Winter Running and Layering Tips

Advice for braving the elements and running strong all winter long.

Just because it’s cold, it doesn’t mean running can’t still be fun. It just takes a little planning to make sure you’re dressed appropriately. Here is what you need to do to run comfortably—and happily—all winter long.

Dress for temps that are 10 to 20 degrees warmer than the actual temperature. Of course, this advice varies from person to person, depending on how hot or cold you run (pun intended). As a general rule, though, you warm up as you move. Finding yourself overdressed, hot, and sweaty midway through a run is almost as bad as underdressing and feeling miserably cold.

And now we'll discuss specifics, from head to toe:

Cover your head. If it's under 50 degrees, definitely consider wearing either a hat, head/neck gaiter, or ear warmers to keep your head warm.

Wear a long-sleeve base layer top and tuck in. Base layers keep you warm by wicking cold-conducting sweat away from your skin - and trapping warm, insulating air against your skin.  They should be snug, not loose, so they don't allow sweat to run down your trunk and pool at your waist.  Tuck your base layer into your tights or pants for added warmth and wind protection.

Wear the right jacket. A heavyweight (wind/waterproof, low-breathability, and highly insulated) running jacket is wearable only in unusually frigid temps. Most runners will benefit from a lightweight or midweight jacket.  Lightweight (wind/water-resistant, moderately breathable, and lightly insulated) jackets are of great value because they can be worn over a base layer on cool (or wet) days and over both a base layer and insulating top on frigid days. If you want to minimize layers, midweight jackets have the wind/water-resistancy of a lightweight jacket plus the insulation of a mid-layer top and can be worn over just a base layer.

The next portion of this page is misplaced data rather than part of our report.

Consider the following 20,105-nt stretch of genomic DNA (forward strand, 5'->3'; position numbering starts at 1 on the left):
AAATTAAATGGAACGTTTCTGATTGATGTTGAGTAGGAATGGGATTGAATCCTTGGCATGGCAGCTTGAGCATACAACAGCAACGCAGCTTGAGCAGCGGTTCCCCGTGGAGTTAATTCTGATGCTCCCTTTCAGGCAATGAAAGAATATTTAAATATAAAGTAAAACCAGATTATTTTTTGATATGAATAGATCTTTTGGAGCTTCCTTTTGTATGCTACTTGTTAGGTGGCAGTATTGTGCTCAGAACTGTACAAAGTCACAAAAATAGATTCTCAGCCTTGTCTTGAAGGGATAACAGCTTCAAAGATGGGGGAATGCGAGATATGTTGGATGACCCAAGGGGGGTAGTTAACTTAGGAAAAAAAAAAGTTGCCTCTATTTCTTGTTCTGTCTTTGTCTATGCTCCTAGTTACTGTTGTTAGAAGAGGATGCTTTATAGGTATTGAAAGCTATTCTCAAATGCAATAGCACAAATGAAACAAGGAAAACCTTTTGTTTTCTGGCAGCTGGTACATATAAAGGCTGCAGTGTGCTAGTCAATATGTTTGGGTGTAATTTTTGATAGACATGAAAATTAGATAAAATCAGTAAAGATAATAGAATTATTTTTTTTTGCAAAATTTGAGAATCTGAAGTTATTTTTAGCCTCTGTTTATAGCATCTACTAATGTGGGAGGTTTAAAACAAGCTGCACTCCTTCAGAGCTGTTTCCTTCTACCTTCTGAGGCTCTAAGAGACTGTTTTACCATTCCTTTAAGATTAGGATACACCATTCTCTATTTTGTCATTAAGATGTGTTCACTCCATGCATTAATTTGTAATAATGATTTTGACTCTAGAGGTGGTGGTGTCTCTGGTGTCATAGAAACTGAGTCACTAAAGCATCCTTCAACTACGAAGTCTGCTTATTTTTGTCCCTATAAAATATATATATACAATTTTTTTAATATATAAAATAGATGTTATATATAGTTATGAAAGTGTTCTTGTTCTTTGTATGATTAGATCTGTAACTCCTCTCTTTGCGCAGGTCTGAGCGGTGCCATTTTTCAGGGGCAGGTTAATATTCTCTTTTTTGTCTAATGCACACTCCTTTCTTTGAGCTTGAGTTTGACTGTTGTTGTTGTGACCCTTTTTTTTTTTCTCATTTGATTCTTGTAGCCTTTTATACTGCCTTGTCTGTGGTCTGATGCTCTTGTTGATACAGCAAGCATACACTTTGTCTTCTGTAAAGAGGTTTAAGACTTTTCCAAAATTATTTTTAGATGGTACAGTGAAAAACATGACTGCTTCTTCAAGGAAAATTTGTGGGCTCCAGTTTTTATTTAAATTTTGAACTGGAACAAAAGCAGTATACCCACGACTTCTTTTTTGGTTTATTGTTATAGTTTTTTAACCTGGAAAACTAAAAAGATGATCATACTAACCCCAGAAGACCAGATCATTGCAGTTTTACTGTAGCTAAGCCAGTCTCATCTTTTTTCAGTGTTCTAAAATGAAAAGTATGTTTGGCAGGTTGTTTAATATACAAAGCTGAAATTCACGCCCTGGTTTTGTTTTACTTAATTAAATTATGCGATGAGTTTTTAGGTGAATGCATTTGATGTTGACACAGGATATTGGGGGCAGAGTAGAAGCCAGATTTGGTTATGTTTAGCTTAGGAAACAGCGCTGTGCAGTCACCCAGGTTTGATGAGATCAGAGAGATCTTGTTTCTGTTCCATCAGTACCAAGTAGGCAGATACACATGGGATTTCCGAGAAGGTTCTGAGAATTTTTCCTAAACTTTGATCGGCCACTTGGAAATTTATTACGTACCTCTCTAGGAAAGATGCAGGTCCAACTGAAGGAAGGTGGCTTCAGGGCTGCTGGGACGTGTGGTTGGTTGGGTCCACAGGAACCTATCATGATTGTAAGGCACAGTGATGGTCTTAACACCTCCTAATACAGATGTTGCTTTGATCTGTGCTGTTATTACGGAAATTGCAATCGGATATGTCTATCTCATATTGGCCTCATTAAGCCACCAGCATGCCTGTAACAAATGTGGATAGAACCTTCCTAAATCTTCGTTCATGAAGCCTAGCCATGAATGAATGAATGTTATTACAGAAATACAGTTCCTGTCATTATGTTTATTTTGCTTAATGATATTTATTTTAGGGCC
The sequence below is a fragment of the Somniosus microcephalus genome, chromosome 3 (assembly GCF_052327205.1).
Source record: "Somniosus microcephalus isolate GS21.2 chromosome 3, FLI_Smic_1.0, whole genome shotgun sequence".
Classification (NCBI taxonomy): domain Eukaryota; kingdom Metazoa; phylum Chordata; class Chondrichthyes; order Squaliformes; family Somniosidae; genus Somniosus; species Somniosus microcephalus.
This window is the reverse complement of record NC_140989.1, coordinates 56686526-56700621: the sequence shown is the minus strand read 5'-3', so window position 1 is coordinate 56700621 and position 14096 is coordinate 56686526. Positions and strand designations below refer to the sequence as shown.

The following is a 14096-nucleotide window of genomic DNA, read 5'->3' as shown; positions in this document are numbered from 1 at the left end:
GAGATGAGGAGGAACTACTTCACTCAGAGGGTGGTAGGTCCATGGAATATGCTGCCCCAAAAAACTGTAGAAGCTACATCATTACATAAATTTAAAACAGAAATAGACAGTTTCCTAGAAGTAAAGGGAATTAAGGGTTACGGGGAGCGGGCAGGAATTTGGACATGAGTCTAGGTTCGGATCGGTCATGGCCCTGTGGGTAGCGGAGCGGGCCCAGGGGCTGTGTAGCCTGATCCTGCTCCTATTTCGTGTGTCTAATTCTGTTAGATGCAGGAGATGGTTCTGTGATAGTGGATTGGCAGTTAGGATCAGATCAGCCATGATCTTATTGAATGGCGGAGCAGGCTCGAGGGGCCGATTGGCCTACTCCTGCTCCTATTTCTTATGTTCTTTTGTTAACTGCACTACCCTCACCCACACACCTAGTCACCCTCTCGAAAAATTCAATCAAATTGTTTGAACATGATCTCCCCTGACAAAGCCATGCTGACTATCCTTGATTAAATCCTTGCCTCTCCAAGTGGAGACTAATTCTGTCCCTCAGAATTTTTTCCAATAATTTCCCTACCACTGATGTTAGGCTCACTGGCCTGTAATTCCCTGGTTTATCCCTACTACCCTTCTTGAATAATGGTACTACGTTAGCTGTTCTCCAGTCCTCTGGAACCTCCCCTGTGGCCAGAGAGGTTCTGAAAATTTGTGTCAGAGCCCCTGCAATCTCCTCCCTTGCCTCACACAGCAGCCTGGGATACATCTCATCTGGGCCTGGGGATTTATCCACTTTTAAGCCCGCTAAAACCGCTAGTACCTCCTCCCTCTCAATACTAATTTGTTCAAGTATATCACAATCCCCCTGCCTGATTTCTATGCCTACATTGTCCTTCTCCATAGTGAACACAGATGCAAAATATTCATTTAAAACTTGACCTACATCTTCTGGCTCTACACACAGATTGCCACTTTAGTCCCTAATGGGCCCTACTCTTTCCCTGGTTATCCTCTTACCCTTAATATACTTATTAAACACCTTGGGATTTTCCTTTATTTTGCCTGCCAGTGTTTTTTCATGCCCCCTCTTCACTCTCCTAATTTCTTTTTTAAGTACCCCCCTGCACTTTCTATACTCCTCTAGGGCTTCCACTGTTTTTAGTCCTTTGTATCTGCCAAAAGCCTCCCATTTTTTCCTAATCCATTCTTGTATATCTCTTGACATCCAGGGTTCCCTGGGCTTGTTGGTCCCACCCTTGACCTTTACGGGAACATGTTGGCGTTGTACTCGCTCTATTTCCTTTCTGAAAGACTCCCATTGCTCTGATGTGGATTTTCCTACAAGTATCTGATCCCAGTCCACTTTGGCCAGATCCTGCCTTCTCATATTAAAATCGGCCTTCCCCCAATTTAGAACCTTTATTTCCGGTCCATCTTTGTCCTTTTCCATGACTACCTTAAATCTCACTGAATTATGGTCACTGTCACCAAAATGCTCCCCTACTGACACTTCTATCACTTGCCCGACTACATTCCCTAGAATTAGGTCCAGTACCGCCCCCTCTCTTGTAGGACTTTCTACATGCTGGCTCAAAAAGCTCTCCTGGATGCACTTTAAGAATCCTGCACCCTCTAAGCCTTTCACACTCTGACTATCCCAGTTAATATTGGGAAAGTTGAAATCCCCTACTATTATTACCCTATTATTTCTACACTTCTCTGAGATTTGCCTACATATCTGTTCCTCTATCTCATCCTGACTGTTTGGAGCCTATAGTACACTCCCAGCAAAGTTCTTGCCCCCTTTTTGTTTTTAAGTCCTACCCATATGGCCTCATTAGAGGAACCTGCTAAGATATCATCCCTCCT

Cover your hands. If you’ve ever been out on a run when your hands get cold and stop functioning properly, then you know the importance of protecting them from the elements. Lighter gloves/mitts are usually adequate for temps between 20 and 40 degrees. However, once temperatures dip into the teens, thicker and heavier gloves/mitts are a better option.  And carry a pair of charcoal-fueled hand warmers with you in case of a "cold hand" emergency.

Find the right bottoms. For runs in the 40- to 50-degree range, pull out lightweight full-length tights, crops, or capris (or maybe even shorts).  If you’re heading out in temps between 20 and 40 degrees, choose lightweight or heavyweight full-length tights or pants.  Single-digit temps call for full-length, heavyweight tights or pants. You may even consider wearing two layers: tights, crops, or capris under pants.

Wear thicker (and warmer) wicking socks. Synthetic socks, like your base layer top, keep you warm by trapping insulating air, not cold-conducting water and sweat, in the fabric and against your feet.  Thicker socks insulate better because they trap more air. Feet tend to swell less in cold weather, so your shoes can usually accommodate thicker socks in the winter. And be sure and put your low-cut socks away for the winter and pull out quarter-length or crew socks that will keep your ankles warm and give your tights something to grab.

Keep your shoes dry. Starting a run in wet shoes is a sure way to make your winter run less enjoyable than it should be.  Add a shoe dryer to your runner's toolbox and start your runs with warm, dry shoes!

Stop by Fleet Feet today.  We look forward to helping outfit you for a season of enjoyable winter running!

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